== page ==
We are blessed with good neighbors. The slip to the north is vacant unless it is usurped by invading hillbillies, and the next dozen or so slips north in line are occupied by charter boats, dark and idle unless they are used for classes (like Patience, for example) or are out and about on a charter. The slips to the south of us are rented by full-time "live-aboards". What a life! They work regular day jobs and live on their boats. Next door to us is a sailboat; they are gone for the long weekend. Next to them is the trawler Reef Monkey, where Marvin and his people live. Then it's a very very long row of sail and motor boats, and the people all seem nice. The charter company is also the brokerage with whom we worked to purchase Sea Gator, which is why we're here working and learning from their staff of naval mechanics and maintenance people. We are glad we've been in such a good location for the time being.

Meanwhile, Rick has been in contact with his clients and conducted a remote demo which resulted in a sale, and I finished a revised Landscape Plan and sent it to the interested parties in time, so the work situation appears to be do-able.

It's been mostly work, but some play! Rick's dad and mom, Don and Lu, have been enthusiastic supporters of our plans, and we've enjoyed spending time with them. Lu's birthday (39) is this week so we look forward to getting together with them for that event as well.

Rick, Don & Gillian And on our first Sunday evening, we received a visit from our new friends, Don and Gillian W. - owners of the trawler Jazz, and author and heroine, respectively, of the cruising memoir Seven Miles An Hour. There they are with Rick, in front of a lovely sunset. After spending the better part of a year exchanging emails with them about Don's book, our plans, their boat, etc., it was a real treat to meet them in person. We treated them to dinner, where we covered many topics of conversation, and they patiently answered all of our beginning-boaters' questions.

Note Rick with no beard! That's his snorkeling look.

Mike & Laura Lee We spent Thanksgiving at Rick's Uncle Arthur and Aunt Roshni's home in Largo, near Tampa. Rick's parents were there of course, and several of his mother's cousins and friends, and Arthur and Roshni's daughter, Shireen, and her new husband Steve. And Rick's brother, Mike, and Mike's wife Laura-Lee and son Nathan, all down from Rhode Island for the Thanksgiving holiday. It was a wonderful day of food and conversation, and we enjoyed it immensely.

Mike, Laura Lee and Nathan came with Don and Lu to visit us last Friday, on their way to see alligators in the Everglades. See, here we have Mike and Laura Lee, and below we have Nathan with grandpa and his dad. This is a notable photo of Nathan, because it captured one of very few rare moments he was not smiling. Don't let his stern demeanor fool you - he's a charmer with a smile to melt your heart.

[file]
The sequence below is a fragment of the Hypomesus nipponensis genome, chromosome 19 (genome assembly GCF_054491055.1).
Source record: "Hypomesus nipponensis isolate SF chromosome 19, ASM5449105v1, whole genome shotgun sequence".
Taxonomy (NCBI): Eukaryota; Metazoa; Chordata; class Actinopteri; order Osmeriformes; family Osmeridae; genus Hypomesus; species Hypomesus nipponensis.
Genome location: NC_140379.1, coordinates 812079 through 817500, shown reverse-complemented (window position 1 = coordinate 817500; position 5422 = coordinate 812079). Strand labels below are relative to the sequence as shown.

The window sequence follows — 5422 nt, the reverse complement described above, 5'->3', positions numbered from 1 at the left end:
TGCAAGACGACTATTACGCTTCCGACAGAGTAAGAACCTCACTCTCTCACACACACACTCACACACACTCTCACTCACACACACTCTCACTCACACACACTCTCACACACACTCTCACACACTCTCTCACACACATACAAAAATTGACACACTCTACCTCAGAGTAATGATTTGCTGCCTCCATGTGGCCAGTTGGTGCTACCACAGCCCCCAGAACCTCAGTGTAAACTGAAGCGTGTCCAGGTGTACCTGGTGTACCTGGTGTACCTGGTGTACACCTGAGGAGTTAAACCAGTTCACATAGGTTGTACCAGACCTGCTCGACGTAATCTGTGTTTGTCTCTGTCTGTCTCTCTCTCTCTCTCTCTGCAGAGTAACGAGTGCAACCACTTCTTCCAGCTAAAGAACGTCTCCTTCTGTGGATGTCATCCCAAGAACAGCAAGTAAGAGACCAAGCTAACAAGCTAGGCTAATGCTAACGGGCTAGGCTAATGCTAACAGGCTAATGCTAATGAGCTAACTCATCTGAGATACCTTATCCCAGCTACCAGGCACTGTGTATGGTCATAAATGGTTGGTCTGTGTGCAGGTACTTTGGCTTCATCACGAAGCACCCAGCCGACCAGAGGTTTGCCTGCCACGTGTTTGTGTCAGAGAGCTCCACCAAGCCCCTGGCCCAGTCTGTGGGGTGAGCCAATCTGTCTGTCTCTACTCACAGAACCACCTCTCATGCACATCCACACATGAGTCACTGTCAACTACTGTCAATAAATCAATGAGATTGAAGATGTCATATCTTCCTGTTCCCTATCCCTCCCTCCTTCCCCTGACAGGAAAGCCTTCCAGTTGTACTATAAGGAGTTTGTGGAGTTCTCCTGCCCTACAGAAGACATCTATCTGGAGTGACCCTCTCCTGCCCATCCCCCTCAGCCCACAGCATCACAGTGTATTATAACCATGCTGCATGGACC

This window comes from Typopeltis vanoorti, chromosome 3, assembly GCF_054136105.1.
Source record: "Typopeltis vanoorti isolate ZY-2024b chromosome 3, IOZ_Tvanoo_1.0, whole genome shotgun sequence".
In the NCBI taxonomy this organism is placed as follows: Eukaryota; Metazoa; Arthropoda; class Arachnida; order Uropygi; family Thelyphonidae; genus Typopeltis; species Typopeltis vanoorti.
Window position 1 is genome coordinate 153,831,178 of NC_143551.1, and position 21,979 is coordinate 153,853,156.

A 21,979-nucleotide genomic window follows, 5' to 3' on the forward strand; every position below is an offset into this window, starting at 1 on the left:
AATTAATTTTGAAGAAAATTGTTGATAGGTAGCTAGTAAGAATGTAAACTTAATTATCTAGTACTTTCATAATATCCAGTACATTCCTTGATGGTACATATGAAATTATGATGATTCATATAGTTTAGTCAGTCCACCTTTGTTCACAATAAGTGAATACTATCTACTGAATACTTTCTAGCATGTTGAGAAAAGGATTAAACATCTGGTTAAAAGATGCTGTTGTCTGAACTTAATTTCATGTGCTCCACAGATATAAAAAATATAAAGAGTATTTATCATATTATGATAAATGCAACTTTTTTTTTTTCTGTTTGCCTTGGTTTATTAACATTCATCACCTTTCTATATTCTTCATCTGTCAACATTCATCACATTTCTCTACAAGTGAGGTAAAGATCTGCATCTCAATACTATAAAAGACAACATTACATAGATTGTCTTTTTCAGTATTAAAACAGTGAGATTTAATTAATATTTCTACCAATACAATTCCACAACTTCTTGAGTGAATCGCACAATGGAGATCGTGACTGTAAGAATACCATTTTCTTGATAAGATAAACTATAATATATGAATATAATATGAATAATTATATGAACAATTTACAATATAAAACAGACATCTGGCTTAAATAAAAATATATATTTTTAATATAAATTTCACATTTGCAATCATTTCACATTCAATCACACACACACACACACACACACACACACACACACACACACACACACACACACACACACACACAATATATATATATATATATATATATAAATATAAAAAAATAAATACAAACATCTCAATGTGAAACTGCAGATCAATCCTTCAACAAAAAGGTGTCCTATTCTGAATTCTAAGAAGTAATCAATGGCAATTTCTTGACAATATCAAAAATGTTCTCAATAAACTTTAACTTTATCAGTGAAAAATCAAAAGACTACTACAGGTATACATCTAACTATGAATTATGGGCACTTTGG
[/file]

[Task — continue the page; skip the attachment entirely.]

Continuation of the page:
Nathan Which brings us to today, and the recent rendition of "R-E-S-P-E-C-T" wafting in from the north. Oops - now she's warming up to Donna Summer's "Last Dance".

We talked to Don W. this evening, and because we are hoping to have our ship's documentation and all engine work completed by the end of the week, we hope we can join Don and Gillian "on the hook" (at anchor) in Bimini Basin by next weekend. That's the goal.

In pursuit of that goal, I spent most of today huddled close with Rick in the engine room. It's not as romantic as it sounds - we were measuring for a new septic holding tank. Then we bailed and I scrubbed and cleaned the bilge. If that's not love, I don't know what is.

Did I mention there are palm trees fronting the dock? As of this morning they are festooned with multiple garlands of red, green, yellow, blue and white Christmas lights. How bizarre is that?

Gearing up for the holidays, the Salvation Army is manning their red buckets outside the Wal-Mart. Wearing short-sleeved shirts and Santa caps, the volunteers wipe their perspiring brows with their forearms and the searing sun glares off their little gold Christmas bells.

And did I mention that I have been wearing shorts, tank top and sandals every day (except Thanksgiving when I wore a skirt and sandals), and that we sleep with the windows open? Well, it's hot and steamy in the engine room, and you know that's not how I meant that. And my hair now has body (not as much as Nancy's or Rhea's, but pretty spunky), my bangs have ringlets, those nasty fine lines around my eyes have eased and I don't wear moisturizing lotion.

It's all so NOT Wyoming, it might just as well be the moon. But it's a lot warmer and friendlier.

"I need you by me
Beside me
To guide me...
So let's dance
The last dance!
Let's dance
The last dance
To niii iii iii iii iii ite ! !"

Sure, why not? Please write back and tell me what you are up to. Meanwhile, I hope with all my heart that you are safe, happy and well. I miss you all just as much as if I were homesick!

- Pat